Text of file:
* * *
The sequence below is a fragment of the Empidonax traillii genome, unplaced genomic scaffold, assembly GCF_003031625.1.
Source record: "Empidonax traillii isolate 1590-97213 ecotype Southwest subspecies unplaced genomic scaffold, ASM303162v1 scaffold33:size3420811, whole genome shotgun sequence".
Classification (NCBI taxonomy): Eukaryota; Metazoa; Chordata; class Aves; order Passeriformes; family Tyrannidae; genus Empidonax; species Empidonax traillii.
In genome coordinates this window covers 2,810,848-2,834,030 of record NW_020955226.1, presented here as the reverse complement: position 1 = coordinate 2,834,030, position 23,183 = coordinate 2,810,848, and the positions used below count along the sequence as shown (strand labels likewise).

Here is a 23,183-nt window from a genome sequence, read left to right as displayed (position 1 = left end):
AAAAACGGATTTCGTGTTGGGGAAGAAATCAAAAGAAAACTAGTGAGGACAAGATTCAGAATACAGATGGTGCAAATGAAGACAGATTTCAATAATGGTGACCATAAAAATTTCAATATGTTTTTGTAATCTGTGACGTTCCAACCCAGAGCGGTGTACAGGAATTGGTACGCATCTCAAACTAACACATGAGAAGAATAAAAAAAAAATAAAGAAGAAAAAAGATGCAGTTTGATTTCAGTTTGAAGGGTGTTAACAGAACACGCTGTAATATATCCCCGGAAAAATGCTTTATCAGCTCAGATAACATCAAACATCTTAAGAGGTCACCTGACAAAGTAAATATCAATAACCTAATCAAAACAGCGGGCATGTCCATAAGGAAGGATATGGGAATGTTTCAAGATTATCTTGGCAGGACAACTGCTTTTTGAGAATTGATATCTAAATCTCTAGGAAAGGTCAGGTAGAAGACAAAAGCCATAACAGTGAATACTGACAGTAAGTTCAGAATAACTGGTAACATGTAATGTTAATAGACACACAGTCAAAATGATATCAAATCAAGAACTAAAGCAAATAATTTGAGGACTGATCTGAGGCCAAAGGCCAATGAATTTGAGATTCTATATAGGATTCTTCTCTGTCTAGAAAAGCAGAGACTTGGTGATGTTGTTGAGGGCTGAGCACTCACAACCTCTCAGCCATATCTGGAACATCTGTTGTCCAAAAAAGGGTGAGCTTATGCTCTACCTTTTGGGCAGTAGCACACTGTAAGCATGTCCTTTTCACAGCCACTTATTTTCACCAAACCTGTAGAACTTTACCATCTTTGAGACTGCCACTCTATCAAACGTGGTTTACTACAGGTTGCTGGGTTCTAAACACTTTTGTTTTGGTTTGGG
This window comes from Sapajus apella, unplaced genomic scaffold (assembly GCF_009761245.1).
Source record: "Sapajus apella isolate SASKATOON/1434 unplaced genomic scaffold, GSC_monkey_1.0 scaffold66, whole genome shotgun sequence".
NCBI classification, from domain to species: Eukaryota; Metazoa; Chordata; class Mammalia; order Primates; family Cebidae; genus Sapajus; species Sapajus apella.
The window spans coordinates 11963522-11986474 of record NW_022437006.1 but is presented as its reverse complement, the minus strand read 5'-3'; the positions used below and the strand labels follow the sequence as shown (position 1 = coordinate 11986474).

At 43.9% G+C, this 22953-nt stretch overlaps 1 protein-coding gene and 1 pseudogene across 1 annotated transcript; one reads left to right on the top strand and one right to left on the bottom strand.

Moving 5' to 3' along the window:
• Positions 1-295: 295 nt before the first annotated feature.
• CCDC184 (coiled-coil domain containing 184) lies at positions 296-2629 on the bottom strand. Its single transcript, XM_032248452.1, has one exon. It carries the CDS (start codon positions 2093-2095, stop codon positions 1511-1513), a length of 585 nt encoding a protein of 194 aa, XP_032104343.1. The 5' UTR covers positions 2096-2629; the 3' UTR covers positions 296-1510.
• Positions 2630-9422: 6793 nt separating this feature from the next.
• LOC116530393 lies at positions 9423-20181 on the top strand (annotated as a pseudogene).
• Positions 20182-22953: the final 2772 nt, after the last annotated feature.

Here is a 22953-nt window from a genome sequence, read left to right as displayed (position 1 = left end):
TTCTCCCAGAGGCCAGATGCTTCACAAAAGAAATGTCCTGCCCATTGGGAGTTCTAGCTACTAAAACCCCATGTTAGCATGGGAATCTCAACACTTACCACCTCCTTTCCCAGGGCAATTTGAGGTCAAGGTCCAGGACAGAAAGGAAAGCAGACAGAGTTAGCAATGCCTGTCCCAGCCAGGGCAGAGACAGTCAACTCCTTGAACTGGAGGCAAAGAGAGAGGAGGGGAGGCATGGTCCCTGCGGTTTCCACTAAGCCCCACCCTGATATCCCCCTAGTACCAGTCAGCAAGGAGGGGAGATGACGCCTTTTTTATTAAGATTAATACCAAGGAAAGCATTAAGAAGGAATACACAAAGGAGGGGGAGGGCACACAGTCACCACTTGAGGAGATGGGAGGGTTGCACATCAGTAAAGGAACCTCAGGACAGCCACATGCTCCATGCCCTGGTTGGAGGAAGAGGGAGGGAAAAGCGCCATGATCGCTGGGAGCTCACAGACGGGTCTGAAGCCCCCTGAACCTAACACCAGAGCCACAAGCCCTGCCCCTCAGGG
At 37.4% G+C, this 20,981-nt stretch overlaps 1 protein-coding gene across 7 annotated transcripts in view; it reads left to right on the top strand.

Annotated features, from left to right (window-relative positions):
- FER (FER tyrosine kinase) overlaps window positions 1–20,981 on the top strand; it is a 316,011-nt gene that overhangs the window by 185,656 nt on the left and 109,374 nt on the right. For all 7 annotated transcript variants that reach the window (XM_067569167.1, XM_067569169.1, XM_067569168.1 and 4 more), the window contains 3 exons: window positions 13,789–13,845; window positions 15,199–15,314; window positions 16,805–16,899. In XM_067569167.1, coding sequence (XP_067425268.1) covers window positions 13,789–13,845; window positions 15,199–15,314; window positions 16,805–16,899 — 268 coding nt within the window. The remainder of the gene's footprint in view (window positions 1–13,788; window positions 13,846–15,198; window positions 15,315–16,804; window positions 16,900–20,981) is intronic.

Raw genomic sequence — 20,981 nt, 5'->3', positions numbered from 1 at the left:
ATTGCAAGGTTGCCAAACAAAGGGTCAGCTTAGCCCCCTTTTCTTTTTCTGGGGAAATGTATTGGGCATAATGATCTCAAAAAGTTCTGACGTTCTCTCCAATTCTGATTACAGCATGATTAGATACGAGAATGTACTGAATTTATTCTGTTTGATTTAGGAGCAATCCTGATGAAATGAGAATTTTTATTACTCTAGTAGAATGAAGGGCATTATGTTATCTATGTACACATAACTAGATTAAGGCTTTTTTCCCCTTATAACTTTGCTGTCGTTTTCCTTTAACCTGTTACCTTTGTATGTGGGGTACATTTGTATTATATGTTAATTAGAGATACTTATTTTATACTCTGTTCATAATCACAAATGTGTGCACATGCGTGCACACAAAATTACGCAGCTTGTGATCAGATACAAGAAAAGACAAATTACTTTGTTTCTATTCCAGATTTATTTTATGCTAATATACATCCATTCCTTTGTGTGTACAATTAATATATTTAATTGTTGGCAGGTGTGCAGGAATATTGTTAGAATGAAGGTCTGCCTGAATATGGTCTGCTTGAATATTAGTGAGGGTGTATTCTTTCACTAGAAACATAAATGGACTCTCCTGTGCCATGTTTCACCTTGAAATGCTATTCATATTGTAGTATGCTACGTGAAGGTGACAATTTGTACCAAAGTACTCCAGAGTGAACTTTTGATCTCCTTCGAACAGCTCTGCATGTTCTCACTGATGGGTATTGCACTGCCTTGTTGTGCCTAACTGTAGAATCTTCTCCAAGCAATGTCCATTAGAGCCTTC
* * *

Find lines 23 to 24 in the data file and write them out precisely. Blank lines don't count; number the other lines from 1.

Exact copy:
Raw genomic sequence — 20,981 nt, 5'->3', positions numbered from 1 at the left:
ATTGCAAGGTTGCCAAACAAAGGGTCAGCTTAGCCCCCTTTTCTTTTTCTGGGGAAATGTATTGGGCATAATGATCTCAAAAAGTTCTGACGTTCTCTCCAATTCTGATTACAGCATGATTAGATACGAGAATGTACTGAATTTATTCTGTTTGATTTAGGAGCAATCCTGATGAAATGAGAATTTTTATTACTCTAGTAGAATGAAGGGCATTATGTTATCTATGTACACATAACTAGATTAAGGCTTTTTTCCCCTTATAACTTTGCTGTCGTTTTCCTTTAACCTGTTACCTTTGTATGTGGGGTACATTTGTATTATATGTTAATTAGAGATACTTATTTTATACTCTGTTCATAATCACAAATGTGTGCACATGCGTGCACACAAAATTACGCAGCTTGTGATCAGATACAAGAAAAGACAAATTACTTTGTTTCTATTCCAGATTTATTTTATGCTAATATACATCCATTCCTTTGTGTGTACAATTAATATATTTAATTGTTGGCAGGTGTGCAGGAATATTGTTAGAATGAAGGTCTGCCTGAATATGGTCTGCTTGAATATTAGTGAGGGTGTATTCTTTCACTAGAAACATAAATGGACTCTCCTGTGCCATGTTTCACCTTGAAATGCTATTCATATTGTAGTATGCTACGTGAAGGTGACAATTTGTACCAAAGTACTCCAGAGTGAACTTTTGATCTCCTTCGAACAGCTCTGCATGTTCTCACTGATGGGTATTGCACTGCCTTGTTGTGCCTAACTGTAGAATCTTCTCCAAGCAATGTCCATTAGAGCCTTC